To prove God not existing, atheists conflate God with invisible unicorns.

Discussion in 'Religion' started by Pachomius, Nov 8, 2014.

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  1. Pachomius Registered Senior Member

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    Good riddance!
     
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  3. Pachomius Registered Senior Member

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    Okay, dear atheists here, perhaps Seattle or Spidergoat, I am ready to dialog with you on my proposition that everything with a beginning needs a cause.


    Please don't ask me to explain what I mean by that sentence, because then I will tell you that you are not qualified to engage in exchange of ideas in a forum.


    So, if you are of the conviction that everything with a beginning needs a cause is not true, then you produce an instance where everything with a beginning needs a cause is not true.


    I will give you an example of everything with a beginning needs a cause, namely, a baby has a beginning, so it needs a cause, namely, its parents.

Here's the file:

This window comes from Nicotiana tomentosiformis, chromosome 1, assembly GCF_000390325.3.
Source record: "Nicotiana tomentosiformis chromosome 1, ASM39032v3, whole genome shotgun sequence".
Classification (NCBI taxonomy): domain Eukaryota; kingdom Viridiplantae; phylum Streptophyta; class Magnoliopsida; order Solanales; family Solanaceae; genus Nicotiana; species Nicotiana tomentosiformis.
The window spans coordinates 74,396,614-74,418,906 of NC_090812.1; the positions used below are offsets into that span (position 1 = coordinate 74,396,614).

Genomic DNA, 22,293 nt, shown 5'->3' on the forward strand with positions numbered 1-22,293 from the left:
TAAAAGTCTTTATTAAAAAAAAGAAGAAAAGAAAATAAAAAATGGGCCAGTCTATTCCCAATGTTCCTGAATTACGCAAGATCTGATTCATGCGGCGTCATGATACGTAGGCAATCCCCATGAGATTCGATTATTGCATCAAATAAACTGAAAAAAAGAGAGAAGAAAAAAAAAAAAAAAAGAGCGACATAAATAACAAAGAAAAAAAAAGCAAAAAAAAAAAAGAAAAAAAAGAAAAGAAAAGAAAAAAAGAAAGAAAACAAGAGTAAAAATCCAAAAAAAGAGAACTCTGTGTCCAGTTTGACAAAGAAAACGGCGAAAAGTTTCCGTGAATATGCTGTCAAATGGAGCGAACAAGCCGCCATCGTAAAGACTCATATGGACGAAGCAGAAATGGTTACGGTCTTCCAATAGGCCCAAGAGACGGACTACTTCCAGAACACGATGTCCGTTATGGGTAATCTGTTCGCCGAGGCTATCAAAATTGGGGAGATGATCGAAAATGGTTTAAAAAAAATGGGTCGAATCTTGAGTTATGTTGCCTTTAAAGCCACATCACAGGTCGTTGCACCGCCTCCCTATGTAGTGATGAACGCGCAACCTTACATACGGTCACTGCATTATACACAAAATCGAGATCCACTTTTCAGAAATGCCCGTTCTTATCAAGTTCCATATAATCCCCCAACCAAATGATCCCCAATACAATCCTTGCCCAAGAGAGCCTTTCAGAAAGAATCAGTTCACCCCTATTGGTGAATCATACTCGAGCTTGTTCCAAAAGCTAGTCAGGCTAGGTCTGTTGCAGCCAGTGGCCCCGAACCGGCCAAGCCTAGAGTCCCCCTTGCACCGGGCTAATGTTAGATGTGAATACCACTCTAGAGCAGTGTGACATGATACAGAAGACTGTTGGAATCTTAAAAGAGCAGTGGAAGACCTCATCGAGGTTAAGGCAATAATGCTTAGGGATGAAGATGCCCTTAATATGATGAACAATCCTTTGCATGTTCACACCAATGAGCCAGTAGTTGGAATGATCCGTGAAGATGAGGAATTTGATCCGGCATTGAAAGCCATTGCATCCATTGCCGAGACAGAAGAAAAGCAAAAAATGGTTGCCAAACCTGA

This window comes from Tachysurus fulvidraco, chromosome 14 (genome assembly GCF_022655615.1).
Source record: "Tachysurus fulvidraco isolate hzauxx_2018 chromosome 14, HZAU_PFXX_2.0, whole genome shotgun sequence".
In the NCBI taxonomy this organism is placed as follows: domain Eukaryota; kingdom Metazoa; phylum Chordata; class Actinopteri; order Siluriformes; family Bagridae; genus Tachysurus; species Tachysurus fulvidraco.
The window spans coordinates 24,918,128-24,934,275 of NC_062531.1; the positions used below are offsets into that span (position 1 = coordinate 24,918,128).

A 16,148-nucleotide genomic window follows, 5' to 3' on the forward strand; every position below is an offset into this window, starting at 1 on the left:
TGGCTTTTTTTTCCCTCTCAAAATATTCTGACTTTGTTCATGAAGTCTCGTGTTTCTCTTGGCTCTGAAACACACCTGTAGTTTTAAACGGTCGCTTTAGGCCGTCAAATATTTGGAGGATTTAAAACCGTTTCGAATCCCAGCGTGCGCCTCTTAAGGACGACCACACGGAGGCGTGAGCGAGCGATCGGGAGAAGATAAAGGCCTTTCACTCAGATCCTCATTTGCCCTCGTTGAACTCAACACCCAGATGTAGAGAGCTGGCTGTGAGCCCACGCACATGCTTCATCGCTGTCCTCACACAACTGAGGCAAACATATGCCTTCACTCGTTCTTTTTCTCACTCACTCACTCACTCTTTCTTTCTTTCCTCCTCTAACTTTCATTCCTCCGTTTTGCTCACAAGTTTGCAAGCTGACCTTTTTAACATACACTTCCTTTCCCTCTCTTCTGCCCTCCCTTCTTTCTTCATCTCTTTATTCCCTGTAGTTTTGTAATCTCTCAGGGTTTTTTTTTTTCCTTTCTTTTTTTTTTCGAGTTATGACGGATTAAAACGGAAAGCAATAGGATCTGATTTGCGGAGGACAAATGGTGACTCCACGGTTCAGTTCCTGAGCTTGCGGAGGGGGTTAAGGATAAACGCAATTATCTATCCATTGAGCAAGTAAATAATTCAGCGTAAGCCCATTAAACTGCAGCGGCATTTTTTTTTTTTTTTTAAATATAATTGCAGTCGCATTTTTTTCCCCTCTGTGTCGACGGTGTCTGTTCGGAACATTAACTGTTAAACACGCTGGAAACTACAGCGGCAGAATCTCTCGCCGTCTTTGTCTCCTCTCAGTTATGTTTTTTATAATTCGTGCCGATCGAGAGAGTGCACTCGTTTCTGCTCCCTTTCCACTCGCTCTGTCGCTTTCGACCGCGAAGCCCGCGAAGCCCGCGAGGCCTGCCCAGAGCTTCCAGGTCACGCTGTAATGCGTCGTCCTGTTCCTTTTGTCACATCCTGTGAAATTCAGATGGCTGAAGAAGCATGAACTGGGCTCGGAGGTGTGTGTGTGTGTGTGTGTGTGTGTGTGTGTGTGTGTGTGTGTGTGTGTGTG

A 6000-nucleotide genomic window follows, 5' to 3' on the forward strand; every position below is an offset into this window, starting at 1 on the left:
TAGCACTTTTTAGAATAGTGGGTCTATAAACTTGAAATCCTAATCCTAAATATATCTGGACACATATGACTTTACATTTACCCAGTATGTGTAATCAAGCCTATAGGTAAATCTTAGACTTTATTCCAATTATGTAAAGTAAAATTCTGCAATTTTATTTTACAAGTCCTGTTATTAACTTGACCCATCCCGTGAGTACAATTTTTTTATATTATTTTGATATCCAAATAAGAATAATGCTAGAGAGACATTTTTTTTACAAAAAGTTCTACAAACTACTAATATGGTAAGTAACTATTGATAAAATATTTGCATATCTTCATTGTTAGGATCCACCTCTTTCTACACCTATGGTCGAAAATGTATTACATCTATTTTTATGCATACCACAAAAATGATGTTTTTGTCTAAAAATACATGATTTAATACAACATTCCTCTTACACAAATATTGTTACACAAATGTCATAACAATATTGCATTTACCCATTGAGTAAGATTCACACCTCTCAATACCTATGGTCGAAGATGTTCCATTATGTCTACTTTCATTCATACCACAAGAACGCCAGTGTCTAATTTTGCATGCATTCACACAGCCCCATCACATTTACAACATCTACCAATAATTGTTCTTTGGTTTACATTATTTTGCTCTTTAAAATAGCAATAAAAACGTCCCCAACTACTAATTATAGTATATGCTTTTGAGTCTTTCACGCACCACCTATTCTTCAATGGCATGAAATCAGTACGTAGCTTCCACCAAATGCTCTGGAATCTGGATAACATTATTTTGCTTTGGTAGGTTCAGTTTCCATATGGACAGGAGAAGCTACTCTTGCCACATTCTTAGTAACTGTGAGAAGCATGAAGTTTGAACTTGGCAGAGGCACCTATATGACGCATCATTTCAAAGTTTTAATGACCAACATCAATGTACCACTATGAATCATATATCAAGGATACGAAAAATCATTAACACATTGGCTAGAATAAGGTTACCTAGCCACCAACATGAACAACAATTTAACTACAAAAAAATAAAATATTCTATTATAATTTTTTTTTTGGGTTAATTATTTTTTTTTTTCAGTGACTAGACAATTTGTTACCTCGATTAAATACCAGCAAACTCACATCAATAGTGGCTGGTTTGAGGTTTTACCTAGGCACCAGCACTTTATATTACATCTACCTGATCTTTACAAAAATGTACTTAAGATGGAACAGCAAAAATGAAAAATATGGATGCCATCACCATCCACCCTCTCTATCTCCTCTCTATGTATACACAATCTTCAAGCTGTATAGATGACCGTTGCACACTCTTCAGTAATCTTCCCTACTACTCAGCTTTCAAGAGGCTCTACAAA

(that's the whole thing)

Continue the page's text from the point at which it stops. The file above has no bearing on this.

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  5. Baldeee Valued Senior Member

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    Pachomius, I have been following the thread and moving forward I'm sure that not many people will deem you worth bothering with.
    You refuse to acknowledge what seems legitimate criticism of your position.
    If you disagree with the criticism you need to explain why the criticism is invalid.
    Not just dismiss the critic as you have done with the manner of your exchange.

    As for your post above, I think Sarkus has already dealt with this.
    i.e. You are merely talking about the beginning of a change of form of what already exists (be it matter, energy etc), not the beginning of that thing itself.
    And, as he already pointed out, you are assuming that to question the truth of "everything with a beginning needs a cause" is to claim that it is false.